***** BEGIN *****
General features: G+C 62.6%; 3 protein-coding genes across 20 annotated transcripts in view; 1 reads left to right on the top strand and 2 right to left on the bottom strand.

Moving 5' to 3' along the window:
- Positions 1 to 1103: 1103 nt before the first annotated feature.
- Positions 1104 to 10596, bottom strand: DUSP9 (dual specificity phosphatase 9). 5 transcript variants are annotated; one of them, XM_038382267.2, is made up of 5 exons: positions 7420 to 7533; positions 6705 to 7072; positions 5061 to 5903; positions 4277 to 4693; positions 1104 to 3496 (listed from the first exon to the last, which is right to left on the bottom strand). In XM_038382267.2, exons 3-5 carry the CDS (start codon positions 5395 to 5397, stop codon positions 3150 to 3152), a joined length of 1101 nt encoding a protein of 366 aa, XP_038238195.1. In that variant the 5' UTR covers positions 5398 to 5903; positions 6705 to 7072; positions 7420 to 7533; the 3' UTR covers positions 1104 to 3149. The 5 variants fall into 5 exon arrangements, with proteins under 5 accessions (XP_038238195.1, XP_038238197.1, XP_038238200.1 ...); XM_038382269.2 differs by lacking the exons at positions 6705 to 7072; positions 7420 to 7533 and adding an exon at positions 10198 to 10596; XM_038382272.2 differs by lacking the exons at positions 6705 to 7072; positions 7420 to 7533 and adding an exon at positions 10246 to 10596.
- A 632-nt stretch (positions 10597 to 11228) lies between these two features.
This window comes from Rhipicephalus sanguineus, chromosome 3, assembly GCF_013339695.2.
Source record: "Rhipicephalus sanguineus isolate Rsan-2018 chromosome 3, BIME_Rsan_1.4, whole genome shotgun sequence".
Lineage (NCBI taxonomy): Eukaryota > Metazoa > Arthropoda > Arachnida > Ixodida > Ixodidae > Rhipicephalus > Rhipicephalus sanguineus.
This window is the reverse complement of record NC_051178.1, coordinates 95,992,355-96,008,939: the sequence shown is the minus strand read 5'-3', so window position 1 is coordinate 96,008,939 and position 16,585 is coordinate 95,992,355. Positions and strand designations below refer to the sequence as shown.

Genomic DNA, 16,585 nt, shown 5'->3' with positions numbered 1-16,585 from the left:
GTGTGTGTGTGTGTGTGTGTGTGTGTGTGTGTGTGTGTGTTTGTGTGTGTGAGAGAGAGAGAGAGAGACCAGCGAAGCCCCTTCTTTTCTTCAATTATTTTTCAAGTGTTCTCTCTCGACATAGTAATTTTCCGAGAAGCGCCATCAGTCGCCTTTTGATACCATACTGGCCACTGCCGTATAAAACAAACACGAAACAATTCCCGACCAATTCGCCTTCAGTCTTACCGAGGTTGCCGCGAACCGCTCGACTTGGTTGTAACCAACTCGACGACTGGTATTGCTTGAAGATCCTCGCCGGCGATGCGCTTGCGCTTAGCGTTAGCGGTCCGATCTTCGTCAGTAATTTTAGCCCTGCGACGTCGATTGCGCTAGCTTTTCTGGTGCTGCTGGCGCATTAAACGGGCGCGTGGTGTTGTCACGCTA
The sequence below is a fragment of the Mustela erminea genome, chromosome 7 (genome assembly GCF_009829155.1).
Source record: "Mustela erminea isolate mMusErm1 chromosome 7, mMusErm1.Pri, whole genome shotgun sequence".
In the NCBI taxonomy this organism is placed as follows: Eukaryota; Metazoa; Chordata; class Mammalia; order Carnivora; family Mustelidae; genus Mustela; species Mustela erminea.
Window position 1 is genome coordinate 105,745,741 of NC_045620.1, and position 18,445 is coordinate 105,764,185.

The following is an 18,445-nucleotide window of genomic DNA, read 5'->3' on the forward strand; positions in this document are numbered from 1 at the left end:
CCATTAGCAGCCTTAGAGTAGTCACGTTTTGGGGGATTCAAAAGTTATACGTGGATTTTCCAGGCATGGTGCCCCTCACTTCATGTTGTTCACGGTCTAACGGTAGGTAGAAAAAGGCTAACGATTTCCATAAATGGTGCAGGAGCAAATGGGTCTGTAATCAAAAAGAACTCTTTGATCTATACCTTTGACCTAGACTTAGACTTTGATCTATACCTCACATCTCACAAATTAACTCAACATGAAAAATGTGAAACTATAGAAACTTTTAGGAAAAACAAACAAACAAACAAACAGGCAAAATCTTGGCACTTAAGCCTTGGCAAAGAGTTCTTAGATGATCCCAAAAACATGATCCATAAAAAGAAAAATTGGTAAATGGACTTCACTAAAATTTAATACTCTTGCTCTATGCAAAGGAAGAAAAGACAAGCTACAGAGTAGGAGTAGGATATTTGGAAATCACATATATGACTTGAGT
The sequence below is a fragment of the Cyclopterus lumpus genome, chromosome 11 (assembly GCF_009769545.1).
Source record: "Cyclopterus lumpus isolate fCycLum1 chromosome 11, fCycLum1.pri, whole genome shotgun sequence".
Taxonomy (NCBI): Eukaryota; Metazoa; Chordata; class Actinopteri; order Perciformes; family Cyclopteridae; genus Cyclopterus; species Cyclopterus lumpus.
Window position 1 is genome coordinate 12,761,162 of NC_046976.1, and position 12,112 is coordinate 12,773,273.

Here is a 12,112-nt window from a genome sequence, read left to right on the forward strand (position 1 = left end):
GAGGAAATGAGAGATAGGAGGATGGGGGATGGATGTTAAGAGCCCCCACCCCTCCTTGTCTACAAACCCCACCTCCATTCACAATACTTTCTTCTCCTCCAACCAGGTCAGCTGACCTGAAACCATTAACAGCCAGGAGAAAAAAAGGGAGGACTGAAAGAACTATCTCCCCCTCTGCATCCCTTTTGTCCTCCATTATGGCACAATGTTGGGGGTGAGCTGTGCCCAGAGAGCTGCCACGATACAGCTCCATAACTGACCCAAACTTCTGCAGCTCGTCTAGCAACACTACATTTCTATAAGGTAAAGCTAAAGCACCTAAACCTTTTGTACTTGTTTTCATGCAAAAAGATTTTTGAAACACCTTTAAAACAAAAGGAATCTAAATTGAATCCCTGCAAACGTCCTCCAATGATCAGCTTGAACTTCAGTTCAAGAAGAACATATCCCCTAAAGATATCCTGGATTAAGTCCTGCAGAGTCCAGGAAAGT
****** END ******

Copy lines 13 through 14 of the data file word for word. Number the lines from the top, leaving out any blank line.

Source record: "Mustela erminea isolate mMusErm1 chromosome 7, mMusErm1.Pri, whole genome shotgun sequence".
In the NCBI taxonomy this organism is placed as follows: Eukaryota; Metazoa; Chordata; class Mammalia; order Carnivora; family Mustelidae; genus Mustela; species Mustela erminea.